How Do You Play Canasta

How to play a card game called Canasta. Article includes items needed for play, rules, and a brief history of the game.

What is Canasta?

Canasta is a variation on the card game of rummy. It developed overseas and landed in the United States in the mid 20th century. Canasta in the Spanish language means "basket". Canasta as a term probably represents the tray like container centered on the playing table. The Canasta, then, holds the cards and the discards. The game's history of origin has been closely associated with Five Hundred Rummy and it is probably rooted in that game itself.

What are the tangible items needed for play?

Uniquely enough this game involves two standard playing card decks of 52 cards each. It adds an additional four jokers to make a complete Canasta deck. You also need a Canasta tray. This is used to hold the decks and the discards. You will also want a pad of paper and a writing utensil to keep score. You will need four people to play. These participants will form partnered teams of two members each.

How Canasta games begin.

The dealer doles out eleven cards a piece (one card around the table eleven times). The dealer next places the remaining cards, called the "stock", face down with a top card face up in the Canasta tray. From this point players will attempt in a very patterned manner to form what are called "melds". This term should be thoroughly defined before going any further. The Meld is a grouping of three plus cards of the same kind. Jokers and Two's are wild. A meld may not include over three wild cards. A meld must always include two or more natural cards. A team can't have more than one meld of the same card. Additional cards played must be laid on the existing meld of that card rank/value. To be very clear, three natural sevens would constitute an example of an acceptable meld while three jokers would not. Two sevens and a wild card would be a meld where one five and two wild cards wouldn't be. You may lay cards down on the appropriate meld for your team anytime it is your turn. You may not lay cards on the other team's melds.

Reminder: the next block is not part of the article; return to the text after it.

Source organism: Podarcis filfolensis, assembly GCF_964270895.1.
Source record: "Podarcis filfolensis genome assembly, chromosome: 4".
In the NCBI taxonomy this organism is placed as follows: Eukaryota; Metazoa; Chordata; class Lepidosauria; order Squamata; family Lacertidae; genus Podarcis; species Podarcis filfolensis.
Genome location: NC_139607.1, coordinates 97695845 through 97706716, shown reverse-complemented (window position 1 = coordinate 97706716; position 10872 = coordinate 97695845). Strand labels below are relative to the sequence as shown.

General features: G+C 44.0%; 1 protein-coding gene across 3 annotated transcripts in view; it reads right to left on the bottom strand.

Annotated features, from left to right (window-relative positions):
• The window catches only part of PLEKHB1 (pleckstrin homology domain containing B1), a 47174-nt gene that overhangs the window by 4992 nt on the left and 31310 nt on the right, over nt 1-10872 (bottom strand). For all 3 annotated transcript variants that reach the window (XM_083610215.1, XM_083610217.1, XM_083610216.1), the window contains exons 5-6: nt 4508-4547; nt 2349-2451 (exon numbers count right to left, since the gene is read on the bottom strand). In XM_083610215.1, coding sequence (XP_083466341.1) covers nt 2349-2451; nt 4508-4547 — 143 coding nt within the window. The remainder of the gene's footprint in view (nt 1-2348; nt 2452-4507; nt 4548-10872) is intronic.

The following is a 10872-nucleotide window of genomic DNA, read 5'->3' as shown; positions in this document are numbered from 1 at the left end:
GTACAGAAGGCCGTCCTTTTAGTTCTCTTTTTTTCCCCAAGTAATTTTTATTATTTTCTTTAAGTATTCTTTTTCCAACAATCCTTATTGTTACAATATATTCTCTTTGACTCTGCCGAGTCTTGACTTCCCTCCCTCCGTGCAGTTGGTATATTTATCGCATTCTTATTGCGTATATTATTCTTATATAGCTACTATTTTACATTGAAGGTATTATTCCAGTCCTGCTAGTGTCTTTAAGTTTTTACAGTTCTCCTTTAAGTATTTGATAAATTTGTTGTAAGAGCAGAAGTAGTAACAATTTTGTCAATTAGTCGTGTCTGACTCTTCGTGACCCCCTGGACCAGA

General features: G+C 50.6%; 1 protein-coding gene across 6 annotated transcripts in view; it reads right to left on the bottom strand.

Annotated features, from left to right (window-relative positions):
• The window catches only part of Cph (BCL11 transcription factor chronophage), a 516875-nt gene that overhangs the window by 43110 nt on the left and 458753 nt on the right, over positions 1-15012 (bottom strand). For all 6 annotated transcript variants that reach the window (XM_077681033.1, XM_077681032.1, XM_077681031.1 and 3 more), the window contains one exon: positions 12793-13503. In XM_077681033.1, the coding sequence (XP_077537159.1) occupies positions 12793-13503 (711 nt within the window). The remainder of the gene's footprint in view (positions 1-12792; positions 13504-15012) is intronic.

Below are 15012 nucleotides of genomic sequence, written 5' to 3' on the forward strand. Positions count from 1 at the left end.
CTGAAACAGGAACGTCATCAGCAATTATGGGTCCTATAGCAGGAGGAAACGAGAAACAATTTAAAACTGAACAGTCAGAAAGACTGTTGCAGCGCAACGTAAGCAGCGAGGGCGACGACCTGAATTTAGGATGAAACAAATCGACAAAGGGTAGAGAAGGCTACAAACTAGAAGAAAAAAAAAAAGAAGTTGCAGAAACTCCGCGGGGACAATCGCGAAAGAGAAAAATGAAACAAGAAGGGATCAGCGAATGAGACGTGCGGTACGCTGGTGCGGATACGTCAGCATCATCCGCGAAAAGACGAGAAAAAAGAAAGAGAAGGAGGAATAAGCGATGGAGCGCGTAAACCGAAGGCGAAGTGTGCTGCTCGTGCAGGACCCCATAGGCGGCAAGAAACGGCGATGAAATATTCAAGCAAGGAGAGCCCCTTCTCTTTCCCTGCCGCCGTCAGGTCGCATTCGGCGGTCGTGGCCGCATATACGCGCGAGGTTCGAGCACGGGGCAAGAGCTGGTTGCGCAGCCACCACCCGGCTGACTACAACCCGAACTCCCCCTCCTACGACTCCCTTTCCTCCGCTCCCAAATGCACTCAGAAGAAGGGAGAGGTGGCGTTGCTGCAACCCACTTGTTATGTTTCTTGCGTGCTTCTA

The first player left of the dealer starts by drawing a card from the top of the stockpile or the discard pile. That player continues their turn by melding if they can and want to at the time. They must end their turn with the discard of a single card face up. Play continues to the left.

Special cards and their nature in play.

Red threes are quite unique in play. These are your bonus cards. Place a red three face up and choose an extra at your first turn if it is found in your original hand of cards. If drawn a red three also calls for a replacement. A red card from the discards is not replaced but must be laid down also; the red threes are also not meldable as a set. All black threes are also called "stop cards". In all but one circumstance black threes may not meld together. If a black three hits the discard pile, it can't be selected. The exception to melding is when the party playing the meld of black threes is going out.

Points in general and in your first meld.

Scoring in general apart from the first meld of each deal goes like this: eights through kings are worth 10 points each; an ace is worth 20; black threes and fours through sevens are 5 points; twos are 20 and jokers are worth 50 points each. In the first meld to a team, they must meet the minimum score requirements. If the score in the previous deal was "minus" the minimum points are 15 to meld. If you had 0 (as in the first hand) to 1495, you must score 50 to form the first meld. If you got from 1500 up to 2995, you must score 90 points for your first meld of the current deal. If you scored 3000 plus, you have to get 120 points in your very first meld of this deal in order to meld at all. The first team to meld all cards and have a final discard wins that deal.

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